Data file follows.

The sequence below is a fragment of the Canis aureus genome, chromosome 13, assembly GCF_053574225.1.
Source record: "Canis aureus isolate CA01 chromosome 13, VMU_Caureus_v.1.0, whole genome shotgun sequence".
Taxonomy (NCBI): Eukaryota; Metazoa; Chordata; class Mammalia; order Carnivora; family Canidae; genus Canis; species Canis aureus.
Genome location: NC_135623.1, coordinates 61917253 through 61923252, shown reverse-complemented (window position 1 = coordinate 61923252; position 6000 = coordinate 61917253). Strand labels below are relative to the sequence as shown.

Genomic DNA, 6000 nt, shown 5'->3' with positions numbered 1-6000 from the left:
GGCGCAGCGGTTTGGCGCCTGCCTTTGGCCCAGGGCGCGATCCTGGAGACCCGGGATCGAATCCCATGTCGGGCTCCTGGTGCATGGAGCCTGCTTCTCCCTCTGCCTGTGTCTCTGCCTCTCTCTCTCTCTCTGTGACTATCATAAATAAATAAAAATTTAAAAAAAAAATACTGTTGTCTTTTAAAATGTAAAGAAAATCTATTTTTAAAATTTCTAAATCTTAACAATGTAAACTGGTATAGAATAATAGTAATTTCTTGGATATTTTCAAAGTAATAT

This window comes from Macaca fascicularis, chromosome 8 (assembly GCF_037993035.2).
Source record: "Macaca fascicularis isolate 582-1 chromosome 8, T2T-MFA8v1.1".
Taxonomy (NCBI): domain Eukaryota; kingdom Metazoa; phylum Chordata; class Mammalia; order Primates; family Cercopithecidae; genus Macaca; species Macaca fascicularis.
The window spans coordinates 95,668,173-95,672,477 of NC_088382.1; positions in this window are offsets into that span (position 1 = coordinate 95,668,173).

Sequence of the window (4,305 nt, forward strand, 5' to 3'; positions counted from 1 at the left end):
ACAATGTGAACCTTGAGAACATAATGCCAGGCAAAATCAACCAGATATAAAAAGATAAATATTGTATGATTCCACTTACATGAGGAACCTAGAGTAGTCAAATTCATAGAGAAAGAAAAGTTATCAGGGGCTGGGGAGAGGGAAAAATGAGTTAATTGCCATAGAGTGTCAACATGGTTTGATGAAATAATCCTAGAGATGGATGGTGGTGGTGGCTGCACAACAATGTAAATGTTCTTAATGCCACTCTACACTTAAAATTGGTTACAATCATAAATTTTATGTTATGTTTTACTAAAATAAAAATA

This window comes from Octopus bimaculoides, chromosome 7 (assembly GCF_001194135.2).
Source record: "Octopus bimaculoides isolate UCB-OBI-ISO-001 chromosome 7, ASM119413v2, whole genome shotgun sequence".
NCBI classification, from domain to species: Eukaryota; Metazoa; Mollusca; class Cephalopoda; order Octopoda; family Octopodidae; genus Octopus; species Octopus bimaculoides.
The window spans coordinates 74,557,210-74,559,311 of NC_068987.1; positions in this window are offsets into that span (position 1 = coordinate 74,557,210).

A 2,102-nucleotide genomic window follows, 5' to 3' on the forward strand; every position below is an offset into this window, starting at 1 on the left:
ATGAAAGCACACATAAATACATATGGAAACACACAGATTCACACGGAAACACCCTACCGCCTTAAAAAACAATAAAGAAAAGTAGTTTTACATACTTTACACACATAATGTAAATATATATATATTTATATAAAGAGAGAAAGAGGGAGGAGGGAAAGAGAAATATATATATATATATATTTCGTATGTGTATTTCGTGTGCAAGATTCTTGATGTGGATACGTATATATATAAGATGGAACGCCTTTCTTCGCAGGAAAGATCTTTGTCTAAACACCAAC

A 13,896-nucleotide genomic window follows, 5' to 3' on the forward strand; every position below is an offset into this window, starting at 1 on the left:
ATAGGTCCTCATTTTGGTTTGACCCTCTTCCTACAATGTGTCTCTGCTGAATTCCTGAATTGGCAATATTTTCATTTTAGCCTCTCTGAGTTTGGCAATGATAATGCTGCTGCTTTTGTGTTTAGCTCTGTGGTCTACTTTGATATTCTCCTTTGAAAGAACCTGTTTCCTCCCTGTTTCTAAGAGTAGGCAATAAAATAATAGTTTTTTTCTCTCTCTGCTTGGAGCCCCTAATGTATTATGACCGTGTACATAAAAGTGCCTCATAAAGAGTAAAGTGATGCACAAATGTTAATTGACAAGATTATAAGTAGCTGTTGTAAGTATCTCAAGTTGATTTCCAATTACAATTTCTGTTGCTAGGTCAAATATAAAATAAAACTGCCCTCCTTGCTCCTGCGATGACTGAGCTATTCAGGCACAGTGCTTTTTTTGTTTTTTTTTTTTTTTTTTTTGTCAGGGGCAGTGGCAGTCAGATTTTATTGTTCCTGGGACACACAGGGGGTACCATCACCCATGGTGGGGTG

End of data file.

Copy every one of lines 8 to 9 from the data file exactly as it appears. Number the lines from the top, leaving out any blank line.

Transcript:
Source record: "Macaca fascicularis isolate 582-1 chromosome 8, T2T-MFA8v1.1".
Taxonomy (NCBI): domain Eukaryota; kingdom Metazoa; phylum Chordata; class Mammalia; order Primates; family Cercopithecidae; genus Macaca; species Macaca fascicularis.